Tiger Myrtle (Nothofagus cunninghamii)
Tiger Myrtle is perhaps the rarest of the Myrtle colour decorations, the “tiger stripe” of contrasting dark brown - black is caused by fungal discoloration. Tiger Myrtle is most often produced from cull trees with too much centre defect to meet pulpwood specifications. The most dominant tiger stripe is displayed in quarter sawn timber.
Myrtle is a large, spreading evergreen tree up to 40 m tall with a stem diameter between 150 and 250 cm in favourable environments, but is often a dense understorey shrub 6–18 m high in wet eucalypt forest and at higher altitudes. The trunk is slightlybuttressed, fluted and often swollen at the base, with adventitious shoots. The outer bark is brown or deep red to pink, scaly and slightly fibrous and remains attached to the tree for life.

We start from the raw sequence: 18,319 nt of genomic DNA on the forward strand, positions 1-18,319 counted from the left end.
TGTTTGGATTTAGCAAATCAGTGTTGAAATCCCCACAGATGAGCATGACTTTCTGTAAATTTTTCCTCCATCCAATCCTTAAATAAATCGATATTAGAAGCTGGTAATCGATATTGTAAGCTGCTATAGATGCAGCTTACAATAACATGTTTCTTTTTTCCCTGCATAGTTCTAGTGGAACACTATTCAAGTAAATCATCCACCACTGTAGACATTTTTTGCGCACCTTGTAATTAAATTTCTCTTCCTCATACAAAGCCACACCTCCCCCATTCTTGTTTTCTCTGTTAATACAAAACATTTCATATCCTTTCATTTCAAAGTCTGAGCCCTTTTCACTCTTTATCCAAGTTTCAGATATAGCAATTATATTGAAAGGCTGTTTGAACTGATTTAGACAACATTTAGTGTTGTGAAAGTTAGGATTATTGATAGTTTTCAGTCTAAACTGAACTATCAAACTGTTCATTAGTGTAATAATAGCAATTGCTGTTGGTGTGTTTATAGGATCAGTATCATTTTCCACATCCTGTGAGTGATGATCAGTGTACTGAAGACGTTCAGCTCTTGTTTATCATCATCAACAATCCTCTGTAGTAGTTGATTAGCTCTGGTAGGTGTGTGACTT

It is an excellent cabinetry timber which is hard with strong, tough, close grain. It is a soft pink, often figured and can be polished to a fine sheen. Used for flooring, joinery, cogs of wheels, and furniture. It is harvested from old growth forest but the vast majority of the timber is left on the ground as it grows with the heavily harvested mountain ash.
Size is 18mm x 18mm x 120mm.
The pen blanks are dry, they are not enclosed in wax.